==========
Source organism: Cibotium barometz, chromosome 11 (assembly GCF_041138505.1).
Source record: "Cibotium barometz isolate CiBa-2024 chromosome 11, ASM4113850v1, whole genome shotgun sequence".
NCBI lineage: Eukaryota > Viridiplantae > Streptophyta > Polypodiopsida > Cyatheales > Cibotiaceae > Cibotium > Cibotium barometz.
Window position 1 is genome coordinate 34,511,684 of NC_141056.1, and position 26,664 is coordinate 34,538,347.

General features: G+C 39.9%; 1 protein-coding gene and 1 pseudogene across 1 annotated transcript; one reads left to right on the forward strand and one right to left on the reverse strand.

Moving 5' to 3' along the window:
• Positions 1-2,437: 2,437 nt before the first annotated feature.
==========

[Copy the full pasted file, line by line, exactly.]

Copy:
Source organism: Cibotium barometz, chromosome 11 (assembly GCF_041138505.1).
Source record: "Cibotium barometz isolate CiBa-2024 chromosome 11, ASM4113850v1, whole genome shotgun sequence".
NCBI lineage: Eukaryota > Viridiplantae > Streptophyta > Polypodiopsida > Cyatheales > Cibotiaceae > Cibotium > Cibotium barometz.
Window position 1 is genome coordinate 34,511,684 of NC_141056.1, and position 26,664 is coordinate 34,538,347.

General features: G+C 39.9%; 1 protein-coding gene and 1 pseudogene across 1 annotated transcript; one reads left to right on the forward strand and one right to left on the reverse strand.

Moving 5' to 3' along the window:
• Positions 1-2,437: 2,437 nt before the first annotated feature.